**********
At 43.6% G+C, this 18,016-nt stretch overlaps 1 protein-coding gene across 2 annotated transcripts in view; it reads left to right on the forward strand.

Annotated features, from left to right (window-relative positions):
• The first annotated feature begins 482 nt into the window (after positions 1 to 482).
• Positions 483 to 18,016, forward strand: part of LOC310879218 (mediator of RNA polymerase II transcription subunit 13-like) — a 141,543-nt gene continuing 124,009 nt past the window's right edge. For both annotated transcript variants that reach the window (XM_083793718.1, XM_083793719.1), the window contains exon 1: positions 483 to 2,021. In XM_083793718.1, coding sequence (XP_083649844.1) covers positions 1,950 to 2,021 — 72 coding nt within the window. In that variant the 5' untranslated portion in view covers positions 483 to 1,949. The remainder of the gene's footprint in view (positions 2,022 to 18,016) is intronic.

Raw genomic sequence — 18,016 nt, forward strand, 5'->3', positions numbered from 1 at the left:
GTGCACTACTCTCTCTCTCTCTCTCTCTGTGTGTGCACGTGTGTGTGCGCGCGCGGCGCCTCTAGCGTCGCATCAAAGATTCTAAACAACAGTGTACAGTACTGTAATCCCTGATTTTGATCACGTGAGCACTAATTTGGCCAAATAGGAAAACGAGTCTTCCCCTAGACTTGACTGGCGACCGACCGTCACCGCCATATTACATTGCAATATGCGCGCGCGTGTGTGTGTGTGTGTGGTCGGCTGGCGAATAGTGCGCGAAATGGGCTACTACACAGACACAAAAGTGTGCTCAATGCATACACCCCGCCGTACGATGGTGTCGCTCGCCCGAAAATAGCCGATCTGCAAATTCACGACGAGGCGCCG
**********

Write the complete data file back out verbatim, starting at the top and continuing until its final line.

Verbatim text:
At 43.6% G+C, this 18,016-nt stretch overlaps 1 protein-coding gene across 2 annotated transcripts in view; it reads left to right on the forward strand.

Annotated features, from left to right (window-relative positions):
• The first annotated feature begins 482 nt into the window (after positions 1 to 482).
• Positions 483 to 18,016, forward strand: part of LOC310879218 (mediator of RNA polymerase II transcription subunit 13-like) — a 141,543-nt gene continuing 124,009 nt past the window's right edge. For both annotated transcript variants that reach the window (XM_083793718.1, XM_083793719.1), the window contains exon 1: positions 483 to 2,021. In XM_083793718.1, coding sequence (XP_083649844.1) covers positions 1,950 to 2,021 — 72 coding nt within the window. In that variant the 5' untranslated portion in view covers positions 483 to 1,949. The remainder of the gene's footprint in view (positions 2,022 to 18,016) is intronic.

Raw genomic sequence — 18,016 nt, forward strand, 5'->3', positions numbered from 1 at the left:
GTGCACTACTCTCTCTCTCTCTCTCTCTGTGTGTGCACGTGTGTGTGCGCGCGCGGCGCCTCTAGCGTCGCATCAAAGATTCTAAACAACAGTGTACAGTACTGTAATCCCTGATTTTGATCACGTGAGCACTAATTTGGCCAAATAGGAAAACGAGTCTTCCCCTAGACTTGACTGGCGACCGACCGTCACCGCCATATTACATTGCAATATGCGCGCGCGTGTGTGTGTGTGTGTGGTCGGCTGGCGAATAGTGCGCGAAATGGGCTACTACACAGACACAAAAGTGTGCTCAATGCATACACCCCGCCGTACGATGGTGTCGCTCGCCCGAAAATAGCCGATCTGCAAATTCACGACGAGGCGCCG